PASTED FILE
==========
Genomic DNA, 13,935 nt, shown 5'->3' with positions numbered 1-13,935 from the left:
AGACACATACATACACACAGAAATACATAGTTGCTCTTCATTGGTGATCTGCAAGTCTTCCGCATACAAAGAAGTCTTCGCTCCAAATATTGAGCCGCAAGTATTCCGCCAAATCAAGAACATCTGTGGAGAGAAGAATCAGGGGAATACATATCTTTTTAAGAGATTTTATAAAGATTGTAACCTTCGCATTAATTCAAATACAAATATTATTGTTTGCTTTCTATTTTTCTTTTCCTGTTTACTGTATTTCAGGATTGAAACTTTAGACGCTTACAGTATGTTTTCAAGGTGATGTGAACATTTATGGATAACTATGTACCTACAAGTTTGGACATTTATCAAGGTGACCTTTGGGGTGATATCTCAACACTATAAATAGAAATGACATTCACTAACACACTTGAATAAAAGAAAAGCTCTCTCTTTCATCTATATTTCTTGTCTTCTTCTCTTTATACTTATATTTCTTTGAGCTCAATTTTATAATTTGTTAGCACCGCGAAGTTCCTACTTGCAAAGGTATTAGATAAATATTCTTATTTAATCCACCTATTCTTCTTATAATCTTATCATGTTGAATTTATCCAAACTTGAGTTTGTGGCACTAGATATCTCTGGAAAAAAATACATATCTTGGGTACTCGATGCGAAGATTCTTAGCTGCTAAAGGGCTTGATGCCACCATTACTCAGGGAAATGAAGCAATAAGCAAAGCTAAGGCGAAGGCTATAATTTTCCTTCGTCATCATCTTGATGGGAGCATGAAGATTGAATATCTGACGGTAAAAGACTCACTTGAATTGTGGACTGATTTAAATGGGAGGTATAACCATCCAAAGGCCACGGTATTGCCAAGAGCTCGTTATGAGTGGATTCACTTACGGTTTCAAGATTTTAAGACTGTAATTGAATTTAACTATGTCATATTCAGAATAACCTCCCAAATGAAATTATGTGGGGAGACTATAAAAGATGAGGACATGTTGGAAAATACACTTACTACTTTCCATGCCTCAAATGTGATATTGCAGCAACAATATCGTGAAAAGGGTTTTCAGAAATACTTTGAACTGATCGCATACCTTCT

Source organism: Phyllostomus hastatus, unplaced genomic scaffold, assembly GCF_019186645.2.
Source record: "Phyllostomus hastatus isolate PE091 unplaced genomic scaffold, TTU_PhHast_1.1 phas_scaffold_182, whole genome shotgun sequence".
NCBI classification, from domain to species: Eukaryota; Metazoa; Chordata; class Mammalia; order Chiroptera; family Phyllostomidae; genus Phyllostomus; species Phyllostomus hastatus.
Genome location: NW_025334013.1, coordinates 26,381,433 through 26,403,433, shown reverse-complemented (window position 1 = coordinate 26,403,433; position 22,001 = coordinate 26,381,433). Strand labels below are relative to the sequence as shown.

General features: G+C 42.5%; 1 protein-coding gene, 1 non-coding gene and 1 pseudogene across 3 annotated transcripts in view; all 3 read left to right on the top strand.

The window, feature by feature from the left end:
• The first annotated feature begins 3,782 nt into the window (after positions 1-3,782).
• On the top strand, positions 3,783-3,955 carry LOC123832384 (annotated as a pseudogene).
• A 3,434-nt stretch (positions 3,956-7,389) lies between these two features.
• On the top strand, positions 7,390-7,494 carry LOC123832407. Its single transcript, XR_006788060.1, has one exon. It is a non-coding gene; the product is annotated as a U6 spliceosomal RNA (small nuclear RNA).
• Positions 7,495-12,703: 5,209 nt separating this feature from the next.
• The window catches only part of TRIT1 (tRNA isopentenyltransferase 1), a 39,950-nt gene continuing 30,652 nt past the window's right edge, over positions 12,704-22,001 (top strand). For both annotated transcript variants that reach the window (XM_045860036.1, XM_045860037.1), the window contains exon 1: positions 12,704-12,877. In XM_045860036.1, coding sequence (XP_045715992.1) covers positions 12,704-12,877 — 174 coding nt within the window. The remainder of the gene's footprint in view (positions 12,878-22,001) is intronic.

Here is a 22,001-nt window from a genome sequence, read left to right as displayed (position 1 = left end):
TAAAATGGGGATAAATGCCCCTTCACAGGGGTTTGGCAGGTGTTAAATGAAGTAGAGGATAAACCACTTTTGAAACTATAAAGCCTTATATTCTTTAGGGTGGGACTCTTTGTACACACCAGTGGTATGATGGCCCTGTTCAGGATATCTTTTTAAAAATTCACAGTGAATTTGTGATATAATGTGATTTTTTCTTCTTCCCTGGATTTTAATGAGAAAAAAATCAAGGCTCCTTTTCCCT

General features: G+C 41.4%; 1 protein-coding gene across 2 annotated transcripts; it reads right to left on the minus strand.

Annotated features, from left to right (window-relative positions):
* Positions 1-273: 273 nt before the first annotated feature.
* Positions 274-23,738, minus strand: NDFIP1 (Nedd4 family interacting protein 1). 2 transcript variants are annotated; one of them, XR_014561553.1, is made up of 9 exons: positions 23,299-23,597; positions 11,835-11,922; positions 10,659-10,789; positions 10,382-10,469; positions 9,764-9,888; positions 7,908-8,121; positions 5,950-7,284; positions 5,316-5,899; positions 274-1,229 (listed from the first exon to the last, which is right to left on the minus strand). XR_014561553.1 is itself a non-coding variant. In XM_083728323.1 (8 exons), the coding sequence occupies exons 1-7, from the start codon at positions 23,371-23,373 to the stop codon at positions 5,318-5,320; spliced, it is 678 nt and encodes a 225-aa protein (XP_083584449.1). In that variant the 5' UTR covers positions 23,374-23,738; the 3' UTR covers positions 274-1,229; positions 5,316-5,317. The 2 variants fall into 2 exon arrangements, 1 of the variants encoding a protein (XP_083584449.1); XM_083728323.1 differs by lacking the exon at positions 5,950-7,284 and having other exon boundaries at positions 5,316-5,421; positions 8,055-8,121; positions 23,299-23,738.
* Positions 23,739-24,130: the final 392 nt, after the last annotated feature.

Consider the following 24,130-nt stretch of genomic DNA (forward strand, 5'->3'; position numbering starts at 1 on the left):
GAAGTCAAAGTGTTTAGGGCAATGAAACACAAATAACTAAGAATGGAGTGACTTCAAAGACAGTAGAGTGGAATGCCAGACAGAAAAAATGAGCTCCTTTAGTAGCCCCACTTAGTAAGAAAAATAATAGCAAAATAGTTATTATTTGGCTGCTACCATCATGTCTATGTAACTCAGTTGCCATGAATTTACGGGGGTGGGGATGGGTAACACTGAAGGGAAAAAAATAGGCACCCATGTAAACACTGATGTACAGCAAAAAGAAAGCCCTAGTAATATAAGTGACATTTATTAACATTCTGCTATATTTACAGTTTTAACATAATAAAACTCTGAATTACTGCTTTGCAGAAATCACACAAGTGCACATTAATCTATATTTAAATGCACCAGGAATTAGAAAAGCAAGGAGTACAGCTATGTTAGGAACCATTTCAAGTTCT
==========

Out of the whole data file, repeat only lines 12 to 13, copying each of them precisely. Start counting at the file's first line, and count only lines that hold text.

• On the top strand, positions 7,390-7,494 carry LOC123832407. Its single transcript, XR_006788060.1, has one exon. It is a non-coding gene; the product is annotated as a U6 spliceosomal RNA (small nuclear RNA).
• Positions 7,495-12,703: 5,209 nt separating this feature from the next.